“We serve 13 post-secondary institutions from the Twin Cities to the Wyoming border,” he said. “We have expanded our services a lot, especially during the pandemic.”
The organization’s footprint isn’t the only thing that has grown since its founding in 2010, Muckey said. He highlighted the successes of tackling what was often an unknown or taboo subject.
“I think the biggest change that has happened in the last 12 years is the awareness of the need to invest in mental health. There’s a growing awareness that it’s a good thing (to fix it),” he said.
“There is a lot more acceptance to talk about it. The subject is there, for better or for worse, and there has never been so much concentration and discovery.
Challenges remain at all levels, but some groups are experiencing even greater difficulties, Muckey said. Lost&Found discovered a disproportionate suicide rate among Native Americans and LGBTQ communities.
“Native American communities face decades, if not centuries, of historical trauma in addition to their current economic and social challenges,” he said. “And the LGBT community, especially transgender people, face a lot of public policy efforts directed at them, giving them the message that they’re not wanted or valued.”
The pandemic has also seen an acceleration in addiction, social media use (including bullying) and other challenges, he said.
Despite advances in awareness, many people are still uncomfortable talking about suicide or seeking help for themselves or others, Muckey said. Also, the available resources have improved over the past 12 years, but still lag far behind the growing demand.
“We have not yet developed a system or enough professionals in this field to meet the demand. It remains a missing link,” he said. “We must also continue to raise awareness. We need to think big and keep working with our health systems. We have not grown enough to meet the needs.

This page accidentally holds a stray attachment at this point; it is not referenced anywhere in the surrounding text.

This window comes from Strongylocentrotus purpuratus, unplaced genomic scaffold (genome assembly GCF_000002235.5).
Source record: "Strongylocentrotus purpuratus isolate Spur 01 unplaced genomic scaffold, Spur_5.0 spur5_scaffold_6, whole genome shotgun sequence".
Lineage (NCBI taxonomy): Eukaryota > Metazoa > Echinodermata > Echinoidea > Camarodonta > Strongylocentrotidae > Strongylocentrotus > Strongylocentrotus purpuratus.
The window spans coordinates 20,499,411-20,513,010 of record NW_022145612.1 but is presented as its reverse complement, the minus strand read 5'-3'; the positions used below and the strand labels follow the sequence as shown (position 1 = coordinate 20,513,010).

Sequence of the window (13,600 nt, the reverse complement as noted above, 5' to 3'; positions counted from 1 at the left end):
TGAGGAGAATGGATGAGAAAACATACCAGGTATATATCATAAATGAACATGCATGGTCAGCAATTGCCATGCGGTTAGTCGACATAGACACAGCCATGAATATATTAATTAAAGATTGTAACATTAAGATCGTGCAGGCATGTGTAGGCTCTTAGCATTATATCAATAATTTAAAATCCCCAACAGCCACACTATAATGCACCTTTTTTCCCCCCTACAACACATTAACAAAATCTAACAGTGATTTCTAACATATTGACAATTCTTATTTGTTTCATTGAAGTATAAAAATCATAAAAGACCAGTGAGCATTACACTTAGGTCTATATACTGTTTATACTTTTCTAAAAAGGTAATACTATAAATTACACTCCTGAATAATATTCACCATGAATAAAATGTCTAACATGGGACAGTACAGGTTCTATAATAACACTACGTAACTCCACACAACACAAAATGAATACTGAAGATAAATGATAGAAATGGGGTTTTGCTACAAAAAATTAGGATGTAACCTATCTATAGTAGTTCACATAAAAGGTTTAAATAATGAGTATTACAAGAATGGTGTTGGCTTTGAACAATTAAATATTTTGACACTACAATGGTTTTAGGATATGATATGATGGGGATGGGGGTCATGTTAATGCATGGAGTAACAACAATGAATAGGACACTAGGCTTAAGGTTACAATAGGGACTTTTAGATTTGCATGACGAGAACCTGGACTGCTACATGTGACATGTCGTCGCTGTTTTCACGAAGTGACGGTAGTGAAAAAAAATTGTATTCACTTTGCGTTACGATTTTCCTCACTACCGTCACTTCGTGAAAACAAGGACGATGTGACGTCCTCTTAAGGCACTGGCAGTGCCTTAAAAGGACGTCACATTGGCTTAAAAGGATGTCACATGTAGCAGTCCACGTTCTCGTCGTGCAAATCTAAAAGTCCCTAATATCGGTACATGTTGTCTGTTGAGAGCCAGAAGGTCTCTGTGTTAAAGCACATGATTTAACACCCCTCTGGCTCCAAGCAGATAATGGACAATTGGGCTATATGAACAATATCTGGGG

Also over the past 12 years, Muckey has seen mental health issues rise dramatically.
“It’s very clear, especially with the pandemic, that the rate of reported depression and anxiety has skyrocketed and continues to remain very high,” he said. “Students have remained isolated for the past two years. They were learning online at home rather than with others in the classroom, and they weren’t socializing or participating in activities with others.
Many schools have stepped up their mental health offerings and Lost&Found is looking to provide a support network. The organization has 10 employees and receives public and private funding for its operating budget.
Lost&Found has stepped up its work with the Northern Sun Intercollegiate Conference (NSIC), which is made up of NCAA Division II schools in five states.
Additionally, the organization has also had conversations with the University of Minnesota in the Twin Cities, Muckey said. “The U de M has a different setting from other colleges in the region. You have an urban setting with a diverse population of 80,000 students, which is larger than many small towns,” he said.
Regardless of school size or location, students face many of the same challenges, Muckey said. He sees huge opportunities for growth and meeting the need for more mental health professionals and services, including more community programs.
Muckey plans to continue his role with Lost&Found. He knows the impact of the organization from his own experiences.
“I know it’s important to have access to help and to know that it’s okay to ask for it,” he said. “If I didn’t have the resources I have, I wouldn’t be where I am today.”